Jeff Killeen: Cash And Catalysts Rule The Day

TGR: Boston-based Liberty Metals & Mining Holdings recently took a position in Pretium. Does the market see that as a vote of confidence in Brucejack?

JK: That type of investment often gives investors the idea that there is further financial support available for an asset like Brucejack. That builds some confidence from the market's perspective that Pretium will be able to find financing to move the project forward. But no single investor investing in an asset could build full confidence in any one project. It's a positive step, yet many other pieces would have to fall into place to get a complete stamp of approval from the market.

TGR: Is Pretium fairly valued?

JK: We rate it a Sector Outperformer so we think it's certainly a stock with upside. At CIBC we have taken a more conservative approach to modeling Brucejack and the Valley of the Kings deposit relative to how the company designed its feasibility study. Even so, our net asset value (NAV) for Brucejack alone is north of $11 based on Pretium's current share count. I would note, though, that a takeout premium is priced into our $11.50 target because most stocks in the junior space are trading in the 0.4-0.6x NAV range. In order to build and sustain a significant takeout premium, Pretium will have to undertake a few more derisking steps over the next 12 months.

TGR: Please tell us about some other recent visits.

JK: I recently visited its Premier's Hardrock project in northern Ontario. Similar to my trip to Pretium, I was looking at how the geology and mineralization on surface compares to the company's estimates. Premier has exposed some of the geology on surface and interpretations of that geology based on computer models are being validated through surface sampling. Also in focus were some steps it is taking toward producing a feasibility study early next year.

Premier has done a lot of geotechnical drilling over the last year and found that it has good rock stability, so it's likely that we'll see slightly steeper pit walls in the feasibility study relative to the PEA of January 2013; this could improve the overall strip ratio and improve costs. The bottom line is that Hardrock is certainly the company's focus. The work the company will do over the next 6 to 12 months should at least marginally improve Hardrock's economics, which could bring people's eyes back to that project.

TGR: What's Premier's likely course with Hardrock once the feasibility is published in 2015?

JK: Once it gets Hardrock past the feasibility stage, Premier must seriously consider how it would finance a mine. Financing this mine will be one of the bigger challenges Premier faces. Hardrock is a "modest capital expenditure" project in the range of $500 million and it could be attractive to a midtier or senior producer because the cost is not in the billions.

TGR: Does Premier Gold Mines President and CEO Ewan Downie still see himself as an asset developer or is he thinking about becoming a miner?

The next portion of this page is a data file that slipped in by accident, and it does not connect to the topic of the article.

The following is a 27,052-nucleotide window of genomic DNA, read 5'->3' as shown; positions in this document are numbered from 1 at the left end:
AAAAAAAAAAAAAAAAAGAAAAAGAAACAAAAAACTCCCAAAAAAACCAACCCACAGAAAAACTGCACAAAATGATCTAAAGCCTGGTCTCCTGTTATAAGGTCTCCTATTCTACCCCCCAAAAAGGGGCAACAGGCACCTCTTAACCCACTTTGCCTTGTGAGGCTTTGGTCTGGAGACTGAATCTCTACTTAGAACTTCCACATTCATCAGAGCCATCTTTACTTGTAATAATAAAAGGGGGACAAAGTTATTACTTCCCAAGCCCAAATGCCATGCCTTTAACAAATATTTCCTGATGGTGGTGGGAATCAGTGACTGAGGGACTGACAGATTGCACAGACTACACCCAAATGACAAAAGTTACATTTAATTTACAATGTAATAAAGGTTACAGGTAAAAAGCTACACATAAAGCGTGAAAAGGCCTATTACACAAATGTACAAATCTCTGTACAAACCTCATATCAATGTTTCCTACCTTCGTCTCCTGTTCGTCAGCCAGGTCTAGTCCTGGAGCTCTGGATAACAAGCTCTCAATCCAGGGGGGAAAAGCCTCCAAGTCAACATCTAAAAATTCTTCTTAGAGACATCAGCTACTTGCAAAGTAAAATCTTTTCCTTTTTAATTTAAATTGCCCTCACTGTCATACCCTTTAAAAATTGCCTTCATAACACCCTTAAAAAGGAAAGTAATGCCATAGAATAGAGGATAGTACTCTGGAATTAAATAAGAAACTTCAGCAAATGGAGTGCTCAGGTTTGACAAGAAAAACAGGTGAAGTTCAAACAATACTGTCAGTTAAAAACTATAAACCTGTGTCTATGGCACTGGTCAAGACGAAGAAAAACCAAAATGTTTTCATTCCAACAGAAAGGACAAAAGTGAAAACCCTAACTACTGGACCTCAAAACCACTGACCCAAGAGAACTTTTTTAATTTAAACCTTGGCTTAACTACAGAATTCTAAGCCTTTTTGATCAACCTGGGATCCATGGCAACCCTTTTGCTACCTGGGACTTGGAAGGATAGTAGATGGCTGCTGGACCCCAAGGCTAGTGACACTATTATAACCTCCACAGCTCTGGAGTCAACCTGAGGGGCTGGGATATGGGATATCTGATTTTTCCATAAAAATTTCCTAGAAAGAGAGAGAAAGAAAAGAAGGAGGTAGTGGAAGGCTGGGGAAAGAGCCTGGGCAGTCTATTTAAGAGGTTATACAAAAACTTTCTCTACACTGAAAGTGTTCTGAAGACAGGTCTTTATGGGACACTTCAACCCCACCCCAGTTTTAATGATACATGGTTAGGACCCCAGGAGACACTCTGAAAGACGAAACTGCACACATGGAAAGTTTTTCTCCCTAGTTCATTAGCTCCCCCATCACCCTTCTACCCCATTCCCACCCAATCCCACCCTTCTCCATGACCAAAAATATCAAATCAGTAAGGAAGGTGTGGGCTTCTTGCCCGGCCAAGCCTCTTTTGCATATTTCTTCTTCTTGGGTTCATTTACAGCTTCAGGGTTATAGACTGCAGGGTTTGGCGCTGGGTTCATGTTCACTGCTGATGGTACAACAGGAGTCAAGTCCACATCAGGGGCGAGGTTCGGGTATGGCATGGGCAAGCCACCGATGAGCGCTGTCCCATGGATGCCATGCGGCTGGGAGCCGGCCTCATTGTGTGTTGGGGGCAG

JK: With senior management additions like Chairman Ebe Scherkus and a number of other engineering and resource-modeling professionals, we can see that this company is transforming. Ebe and the team that Premier has brought in are focused on properly designing Hardrock and are moving that project through the development phase. But this is still a junior exploration company. If its project looks attractive from an M&A standpoint, I expect that Premier would be willing negotiators provided that the numbers make sense.

TGR: Perhaps maybe one or two more recent site visits.

JK: Sure. Every year we have a mine tour that goes across the Abitibi in northern Ontario and Québec. I visited a number of sites including Primero Mining Corp.'s (PPP:NYSE; P:TSX) recently acquired Black Fox gold mine. That's certainly a big part of Primero's story in 2014. It went from owning a single asset—the San Dimas mine in Mexico—to being a multi-asset company with Black Fox. Primero has some work to do at Black Fox in getting development meters completed and underground production back to mid-2013 levels.

The larger part of the story—and what the market is really paying attention to—is the current drill program. The mine life at Black Fox is just over five years. Primero is drilling down dip from the main ore body at Black Fox with the goal of adding to the overall resource. Drill results released since Primero acquired the asset in 2014 suggest that the resource will grow, but the company will need to finish the current drilling campaign to get a better understanding of the resource growth potential at Black Fox.

TGR: That's the near-term focus. Do you see Primero continuing to consolidate that camp given Black Fox's proximity to other assets?

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Kevin Michael Grace conducted this interview for Streetwise Reports LLC, publisher of The Gold Report, The Energy Report, The Life Sciences Report and The Mining ...

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